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Scrooge Lives!

Why we're not putting more in the offering plate. And what we can do about it.
2008This article is part of CT's digital archives. Subscribers have access to all current and past issues, dating back to 1956.

This could be the worst moment in our lifetimes to discover that American Christians give away relatively little of their money.

The economy is in the midst of the worst downturn in at least 17 years and the most serious U.S. banking crisis in at least 20. It has the potential to be as painful as the Great Depression. Banks are failing. Workers are losing their jobs. Homeowners are losing their homes.

But this may actually be the best time for an emerging study that delivers the bad news. Over the next few months or years, as our economy travels down a long road of recovery, our neighbors may need much more assistance than we've grown accustomed to providing. And like skyrocketing home prices, the lack of generosity among American Christians is a trend that cannot continue without doing serious harm.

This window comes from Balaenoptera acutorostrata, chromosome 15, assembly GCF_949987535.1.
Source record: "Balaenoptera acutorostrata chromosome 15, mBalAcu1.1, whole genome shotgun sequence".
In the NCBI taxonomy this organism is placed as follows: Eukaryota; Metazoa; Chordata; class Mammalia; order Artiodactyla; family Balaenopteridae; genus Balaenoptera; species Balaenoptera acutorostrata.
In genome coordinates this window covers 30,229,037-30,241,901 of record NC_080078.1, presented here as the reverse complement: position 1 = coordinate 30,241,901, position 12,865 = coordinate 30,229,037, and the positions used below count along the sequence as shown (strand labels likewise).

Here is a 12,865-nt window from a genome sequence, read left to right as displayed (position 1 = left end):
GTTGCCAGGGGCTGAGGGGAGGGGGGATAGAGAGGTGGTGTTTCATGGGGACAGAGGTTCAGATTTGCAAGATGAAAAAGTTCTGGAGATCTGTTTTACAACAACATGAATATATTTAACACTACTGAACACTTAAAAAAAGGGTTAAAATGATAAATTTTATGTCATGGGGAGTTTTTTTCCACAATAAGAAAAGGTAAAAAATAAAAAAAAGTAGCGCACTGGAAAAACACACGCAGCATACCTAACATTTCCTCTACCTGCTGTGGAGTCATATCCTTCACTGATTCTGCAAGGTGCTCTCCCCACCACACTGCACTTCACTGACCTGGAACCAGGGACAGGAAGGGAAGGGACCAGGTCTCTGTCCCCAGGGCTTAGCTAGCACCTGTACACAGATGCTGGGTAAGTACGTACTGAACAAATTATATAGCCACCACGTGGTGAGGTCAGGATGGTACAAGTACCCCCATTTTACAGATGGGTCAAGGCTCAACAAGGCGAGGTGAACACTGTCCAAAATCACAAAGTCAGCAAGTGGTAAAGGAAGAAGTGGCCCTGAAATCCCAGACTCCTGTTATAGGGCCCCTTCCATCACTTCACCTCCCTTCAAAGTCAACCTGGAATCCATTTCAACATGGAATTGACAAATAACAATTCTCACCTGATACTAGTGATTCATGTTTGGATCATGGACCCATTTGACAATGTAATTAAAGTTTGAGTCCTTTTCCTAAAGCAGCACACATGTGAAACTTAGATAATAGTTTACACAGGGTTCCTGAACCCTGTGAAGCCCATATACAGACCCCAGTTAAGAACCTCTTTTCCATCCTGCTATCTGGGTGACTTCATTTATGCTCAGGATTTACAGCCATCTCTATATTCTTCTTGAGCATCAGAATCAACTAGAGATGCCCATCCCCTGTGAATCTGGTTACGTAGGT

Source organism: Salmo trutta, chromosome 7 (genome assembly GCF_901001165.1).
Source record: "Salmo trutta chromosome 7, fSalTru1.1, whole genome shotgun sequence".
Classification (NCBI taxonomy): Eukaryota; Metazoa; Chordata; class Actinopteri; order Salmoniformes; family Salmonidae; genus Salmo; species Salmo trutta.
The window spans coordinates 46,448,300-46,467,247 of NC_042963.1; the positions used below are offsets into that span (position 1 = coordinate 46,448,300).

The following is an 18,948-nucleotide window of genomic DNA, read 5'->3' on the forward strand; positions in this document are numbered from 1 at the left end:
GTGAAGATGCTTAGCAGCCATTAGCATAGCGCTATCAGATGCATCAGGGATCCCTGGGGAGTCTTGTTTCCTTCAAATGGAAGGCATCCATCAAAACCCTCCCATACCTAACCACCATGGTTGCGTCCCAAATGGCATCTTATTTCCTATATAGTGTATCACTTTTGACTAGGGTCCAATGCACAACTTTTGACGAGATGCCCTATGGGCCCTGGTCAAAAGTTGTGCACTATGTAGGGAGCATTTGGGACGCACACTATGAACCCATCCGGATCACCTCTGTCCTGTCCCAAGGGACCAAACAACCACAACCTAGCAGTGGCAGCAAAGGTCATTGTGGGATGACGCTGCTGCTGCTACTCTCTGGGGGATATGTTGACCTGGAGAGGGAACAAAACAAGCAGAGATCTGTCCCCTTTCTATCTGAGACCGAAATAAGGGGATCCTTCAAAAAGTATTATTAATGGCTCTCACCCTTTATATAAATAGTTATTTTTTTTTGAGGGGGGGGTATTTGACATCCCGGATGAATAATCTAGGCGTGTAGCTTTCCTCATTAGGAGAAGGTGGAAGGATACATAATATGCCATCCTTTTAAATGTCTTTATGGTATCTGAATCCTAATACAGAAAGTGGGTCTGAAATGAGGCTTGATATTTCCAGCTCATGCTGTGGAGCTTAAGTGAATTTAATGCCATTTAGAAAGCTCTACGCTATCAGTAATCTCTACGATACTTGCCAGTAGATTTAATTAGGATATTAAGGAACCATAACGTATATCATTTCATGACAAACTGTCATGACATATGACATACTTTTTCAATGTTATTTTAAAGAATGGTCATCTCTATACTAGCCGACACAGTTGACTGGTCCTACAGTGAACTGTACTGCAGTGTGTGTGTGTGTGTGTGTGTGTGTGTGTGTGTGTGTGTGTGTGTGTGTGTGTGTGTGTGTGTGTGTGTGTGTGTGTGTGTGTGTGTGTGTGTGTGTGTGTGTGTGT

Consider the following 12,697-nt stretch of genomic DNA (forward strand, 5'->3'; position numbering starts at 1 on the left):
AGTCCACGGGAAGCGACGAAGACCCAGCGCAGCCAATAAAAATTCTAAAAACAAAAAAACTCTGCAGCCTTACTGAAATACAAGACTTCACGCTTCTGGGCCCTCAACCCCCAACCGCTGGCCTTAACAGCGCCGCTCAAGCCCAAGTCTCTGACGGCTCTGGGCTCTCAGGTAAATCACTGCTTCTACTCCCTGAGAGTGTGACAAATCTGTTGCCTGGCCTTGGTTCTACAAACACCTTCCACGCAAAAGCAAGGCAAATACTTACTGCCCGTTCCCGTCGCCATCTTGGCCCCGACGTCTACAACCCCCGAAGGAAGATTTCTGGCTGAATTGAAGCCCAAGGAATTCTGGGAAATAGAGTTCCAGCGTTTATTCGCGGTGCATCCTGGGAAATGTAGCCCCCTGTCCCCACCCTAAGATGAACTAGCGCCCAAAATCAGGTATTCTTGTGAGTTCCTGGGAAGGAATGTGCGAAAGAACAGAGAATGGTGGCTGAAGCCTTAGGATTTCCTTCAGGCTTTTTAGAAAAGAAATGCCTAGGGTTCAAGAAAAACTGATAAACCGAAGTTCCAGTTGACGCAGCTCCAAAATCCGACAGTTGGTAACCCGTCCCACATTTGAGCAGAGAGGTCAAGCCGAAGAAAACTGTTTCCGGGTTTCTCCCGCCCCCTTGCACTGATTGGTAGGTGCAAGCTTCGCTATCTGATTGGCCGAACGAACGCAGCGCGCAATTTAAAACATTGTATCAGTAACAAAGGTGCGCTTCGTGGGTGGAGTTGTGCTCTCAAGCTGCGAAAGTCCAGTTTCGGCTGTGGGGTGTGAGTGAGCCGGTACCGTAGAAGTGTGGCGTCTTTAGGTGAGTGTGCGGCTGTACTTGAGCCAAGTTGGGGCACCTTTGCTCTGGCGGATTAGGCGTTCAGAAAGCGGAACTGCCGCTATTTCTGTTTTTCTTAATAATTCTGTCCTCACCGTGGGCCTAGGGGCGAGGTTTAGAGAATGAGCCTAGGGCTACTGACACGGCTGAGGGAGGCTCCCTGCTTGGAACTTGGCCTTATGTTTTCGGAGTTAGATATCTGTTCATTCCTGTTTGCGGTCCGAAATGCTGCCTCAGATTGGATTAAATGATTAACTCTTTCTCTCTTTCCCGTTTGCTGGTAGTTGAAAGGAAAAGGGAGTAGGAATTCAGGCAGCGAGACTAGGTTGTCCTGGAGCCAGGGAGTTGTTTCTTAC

More than one out of four American Protestants give away no money at all—"not even a token $5 per year," say sociologists Christian Smith, Michael Emerson, and Patricia Snell in a new study on Christian giving, Passing the Plate (Oxford University Press).

Of all Christian groups, evangelical Protestants score best: only 10 percent give nothing away. Evangelicals tend to be the most generous, but they do not outperform their peers enough to wear a badge of honor. Thirty-six percent report that they give away less than two percent of their income. Only about 27 percent tithe.

Economists sometimes view recessions as necessary purgings of excessive behavior, correcting irrational investments in stocks in the 1920s or tulips in 17th-century Holland. Perhaps the current correction, as families learn to live on less and depend on each other more, will make American Christians more generous. It would be a correction long overdue.

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